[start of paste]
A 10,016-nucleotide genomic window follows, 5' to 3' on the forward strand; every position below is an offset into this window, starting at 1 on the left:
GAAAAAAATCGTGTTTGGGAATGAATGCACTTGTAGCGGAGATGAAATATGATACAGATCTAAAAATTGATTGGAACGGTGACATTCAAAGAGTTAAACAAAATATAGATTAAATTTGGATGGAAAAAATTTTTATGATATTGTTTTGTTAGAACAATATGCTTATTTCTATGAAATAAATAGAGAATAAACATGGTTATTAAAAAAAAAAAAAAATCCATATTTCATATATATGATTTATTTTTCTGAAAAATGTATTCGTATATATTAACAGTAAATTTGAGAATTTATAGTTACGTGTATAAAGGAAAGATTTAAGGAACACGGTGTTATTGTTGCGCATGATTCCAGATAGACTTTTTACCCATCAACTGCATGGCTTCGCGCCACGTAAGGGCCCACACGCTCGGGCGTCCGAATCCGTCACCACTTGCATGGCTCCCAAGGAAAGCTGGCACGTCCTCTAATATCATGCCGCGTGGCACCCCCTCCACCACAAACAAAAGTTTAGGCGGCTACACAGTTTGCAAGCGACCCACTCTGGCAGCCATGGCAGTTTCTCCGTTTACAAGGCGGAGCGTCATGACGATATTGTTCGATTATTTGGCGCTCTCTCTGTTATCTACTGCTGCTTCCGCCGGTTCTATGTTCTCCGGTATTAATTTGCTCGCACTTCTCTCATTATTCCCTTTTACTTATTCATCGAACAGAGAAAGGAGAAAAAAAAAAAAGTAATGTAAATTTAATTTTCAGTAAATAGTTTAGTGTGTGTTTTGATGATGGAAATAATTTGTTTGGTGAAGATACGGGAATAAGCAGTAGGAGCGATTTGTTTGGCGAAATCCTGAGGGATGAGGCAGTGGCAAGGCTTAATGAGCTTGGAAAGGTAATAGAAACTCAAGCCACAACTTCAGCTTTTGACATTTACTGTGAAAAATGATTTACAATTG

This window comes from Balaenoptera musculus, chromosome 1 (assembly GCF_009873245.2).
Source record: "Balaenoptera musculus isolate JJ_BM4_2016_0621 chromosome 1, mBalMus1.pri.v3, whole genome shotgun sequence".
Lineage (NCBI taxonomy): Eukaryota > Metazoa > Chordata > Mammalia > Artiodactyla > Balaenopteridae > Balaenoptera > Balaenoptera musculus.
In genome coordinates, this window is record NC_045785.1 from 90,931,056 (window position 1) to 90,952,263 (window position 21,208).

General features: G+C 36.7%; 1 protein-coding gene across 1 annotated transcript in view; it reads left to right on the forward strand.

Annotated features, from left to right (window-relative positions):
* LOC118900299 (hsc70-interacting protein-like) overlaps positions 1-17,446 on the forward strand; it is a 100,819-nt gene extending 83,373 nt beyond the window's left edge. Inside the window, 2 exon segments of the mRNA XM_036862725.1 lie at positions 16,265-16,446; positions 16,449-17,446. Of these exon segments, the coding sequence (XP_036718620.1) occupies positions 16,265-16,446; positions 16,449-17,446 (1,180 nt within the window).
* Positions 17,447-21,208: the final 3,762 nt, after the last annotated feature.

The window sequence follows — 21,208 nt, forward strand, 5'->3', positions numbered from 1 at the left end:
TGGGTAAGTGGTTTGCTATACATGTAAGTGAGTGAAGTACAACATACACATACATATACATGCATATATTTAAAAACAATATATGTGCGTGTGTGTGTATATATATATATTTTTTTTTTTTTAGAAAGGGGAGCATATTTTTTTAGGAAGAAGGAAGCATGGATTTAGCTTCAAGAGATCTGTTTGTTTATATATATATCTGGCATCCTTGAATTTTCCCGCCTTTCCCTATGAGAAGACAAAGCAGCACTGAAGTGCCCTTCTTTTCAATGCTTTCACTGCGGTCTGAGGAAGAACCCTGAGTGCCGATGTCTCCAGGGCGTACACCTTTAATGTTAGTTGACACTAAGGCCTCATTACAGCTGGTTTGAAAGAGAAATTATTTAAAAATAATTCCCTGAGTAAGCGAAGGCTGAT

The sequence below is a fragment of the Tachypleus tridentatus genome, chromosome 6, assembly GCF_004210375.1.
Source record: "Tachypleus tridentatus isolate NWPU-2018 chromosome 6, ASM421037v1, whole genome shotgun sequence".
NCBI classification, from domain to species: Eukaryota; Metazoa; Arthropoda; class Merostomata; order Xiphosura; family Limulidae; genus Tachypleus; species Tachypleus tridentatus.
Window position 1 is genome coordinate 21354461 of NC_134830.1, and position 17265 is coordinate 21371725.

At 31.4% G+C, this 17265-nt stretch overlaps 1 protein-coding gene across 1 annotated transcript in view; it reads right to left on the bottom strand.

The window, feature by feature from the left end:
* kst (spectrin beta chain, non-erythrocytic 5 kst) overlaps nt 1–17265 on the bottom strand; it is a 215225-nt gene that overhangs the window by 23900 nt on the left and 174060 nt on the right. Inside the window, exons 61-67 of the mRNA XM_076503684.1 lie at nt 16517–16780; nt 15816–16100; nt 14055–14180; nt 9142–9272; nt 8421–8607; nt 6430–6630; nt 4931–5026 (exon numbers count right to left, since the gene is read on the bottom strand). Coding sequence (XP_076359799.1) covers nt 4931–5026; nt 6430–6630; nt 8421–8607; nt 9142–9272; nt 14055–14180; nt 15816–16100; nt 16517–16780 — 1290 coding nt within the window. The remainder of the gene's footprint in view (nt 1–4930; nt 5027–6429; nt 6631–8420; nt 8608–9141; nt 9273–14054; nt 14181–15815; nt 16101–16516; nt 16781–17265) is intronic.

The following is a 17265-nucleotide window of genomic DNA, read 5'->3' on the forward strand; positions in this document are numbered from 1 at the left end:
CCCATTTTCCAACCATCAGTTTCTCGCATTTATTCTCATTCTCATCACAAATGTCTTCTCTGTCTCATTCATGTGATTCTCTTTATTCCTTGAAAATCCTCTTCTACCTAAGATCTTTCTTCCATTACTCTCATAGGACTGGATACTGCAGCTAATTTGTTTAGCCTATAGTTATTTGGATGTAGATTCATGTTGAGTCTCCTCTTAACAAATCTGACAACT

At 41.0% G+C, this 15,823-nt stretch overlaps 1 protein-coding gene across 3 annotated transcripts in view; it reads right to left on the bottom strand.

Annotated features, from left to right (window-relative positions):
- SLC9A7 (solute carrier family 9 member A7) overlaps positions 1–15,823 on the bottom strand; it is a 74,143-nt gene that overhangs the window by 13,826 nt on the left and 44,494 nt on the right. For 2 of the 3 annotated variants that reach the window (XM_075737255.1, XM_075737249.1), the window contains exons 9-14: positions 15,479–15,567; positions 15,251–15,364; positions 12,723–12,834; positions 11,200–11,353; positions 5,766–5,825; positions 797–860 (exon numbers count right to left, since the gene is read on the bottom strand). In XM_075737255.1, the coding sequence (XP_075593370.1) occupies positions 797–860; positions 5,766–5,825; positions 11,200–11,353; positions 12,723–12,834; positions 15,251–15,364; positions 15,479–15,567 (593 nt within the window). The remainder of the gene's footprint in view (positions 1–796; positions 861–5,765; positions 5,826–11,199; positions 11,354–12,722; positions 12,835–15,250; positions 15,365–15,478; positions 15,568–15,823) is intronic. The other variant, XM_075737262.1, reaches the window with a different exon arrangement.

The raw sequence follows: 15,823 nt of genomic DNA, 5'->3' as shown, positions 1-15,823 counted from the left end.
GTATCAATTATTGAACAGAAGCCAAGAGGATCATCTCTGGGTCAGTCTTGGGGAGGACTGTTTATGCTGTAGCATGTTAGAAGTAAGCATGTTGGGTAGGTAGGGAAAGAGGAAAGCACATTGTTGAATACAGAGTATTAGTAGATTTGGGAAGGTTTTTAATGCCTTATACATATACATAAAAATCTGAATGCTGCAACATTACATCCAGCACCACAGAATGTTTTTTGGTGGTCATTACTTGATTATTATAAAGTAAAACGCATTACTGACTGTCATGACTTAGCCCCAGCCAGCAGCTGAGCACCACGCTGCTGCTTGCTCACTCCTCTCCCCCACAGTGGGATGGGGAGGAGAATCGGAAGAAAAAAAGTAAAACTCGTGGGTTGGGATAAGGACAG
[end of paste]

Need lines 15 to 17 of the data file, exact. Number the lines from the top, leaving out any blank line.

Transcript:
NCBI classification, from domain to species: Eukaryota; Metazoa; Arthropoda; class Merostomata; order Xiphosura; family Limulidae; genus Tachypleus; species Tachypleus tridentatus.
Window position 1 is genome coordinate 21354461 of NC_134830.1, and position 17265 is coordinate 21371725.

At 31.4% G+C, this 17265-nt stretch overlaps 1 protein-coding gene across 1 annotated transcript in view; it reads right to left on the bottom strand.